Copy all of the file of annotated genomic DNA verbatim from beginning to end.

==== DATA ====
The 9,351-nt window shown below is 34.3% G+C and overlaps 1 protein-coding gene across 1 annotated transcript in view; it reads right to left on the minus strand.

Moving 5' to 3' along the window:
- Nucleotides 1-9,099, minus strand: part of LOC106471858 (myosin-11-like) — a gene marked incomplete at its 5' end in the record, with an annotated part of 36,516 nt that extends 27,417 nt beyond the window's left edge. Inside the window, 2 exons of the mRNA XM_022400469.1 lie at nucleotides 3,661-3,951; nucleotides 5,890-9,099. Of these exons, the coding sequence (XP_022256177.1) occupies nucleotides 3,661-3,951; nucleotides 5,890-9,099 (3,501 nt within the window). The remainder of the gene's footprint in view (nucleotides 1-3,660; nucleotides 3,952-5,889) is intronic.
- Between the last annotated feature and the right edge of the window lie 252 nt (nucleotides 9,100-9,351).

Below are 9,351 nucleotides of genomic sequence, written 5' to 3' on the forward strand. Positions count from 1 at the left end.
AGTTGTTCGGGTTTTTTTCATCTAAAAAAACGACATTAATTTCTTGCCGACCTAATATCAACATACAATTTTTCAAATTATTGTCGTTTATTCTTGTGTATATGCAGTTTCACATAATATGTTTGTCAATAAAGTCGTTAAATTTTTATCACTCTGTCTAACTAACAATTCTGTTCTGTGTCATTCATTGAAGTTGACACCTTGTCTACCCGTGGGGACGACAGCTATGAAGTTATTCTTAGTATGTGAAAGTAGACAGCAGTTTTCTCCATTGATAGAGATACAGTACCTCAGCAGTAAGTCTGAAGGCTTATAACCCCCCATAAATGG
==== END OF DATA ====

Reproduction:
The 9,351-nt window shown below is 34.3% G+C and overlaps 1 protein-coding gene across 1 annotated transcript in view; it reads right to left on the minus strand.

Moving 5' to 3' along the window:
- Nucleotides 1-9,099, minus strand: part of LOC106471858 (myosin-11-like) — a gene marked incomplete at its 5' end in the record, with an annotated part of 36,516 nt that extends 27,417 nt beyond the window's left edge. Inside the window, 2 exons of the mRNA XM_022400469.1 lie at nucleotides 3,661-3,951; nucleotides 5,890-9,099. Of these exons, the coding sequence (XP_022256177.1) occupies nucleotides 3,661-3,951; nucleotides 5,890-9,099 (3,501 nt within the window). The remainder of the gene's footprint in view (nucleotides 1-3,660; nucleotides 3,952-5,889) is intronic.
- Between the last annotated feature and the right edge of the window lie 252 nt (nucleotides 9,100-9,351).

Below are 9,351 nucleotides of genomic sequence, written 5' to 3' on the forward strand. Positions count from 1 at the left end.
AGTTGTTCGGGTTTTTTTCATCTAAAAAAACGACATTAATTTCTTGCCGACCTAATATCAACATACAATTTTTCAAATTATTGTCGTTTATTCTTGTGTATATGCAGTTTCACATAATATGTTTGTCAATAAAGTCGTTAAATTTTTATCACTCTGTCTAACTAACAATTCTGTTCTGTGTCATTCATTGAAGTTGACACCTTGTCTACCCGTGGGGACGACAGCTATGAAGTTATTCTTAGTATGTGAAAGTAGACAGCAGTTTTCTCCATTGATAGAGATACAGTACCTCAGCAGTAAGTCTGAAGGCTTATAACCCCCCATAAATGG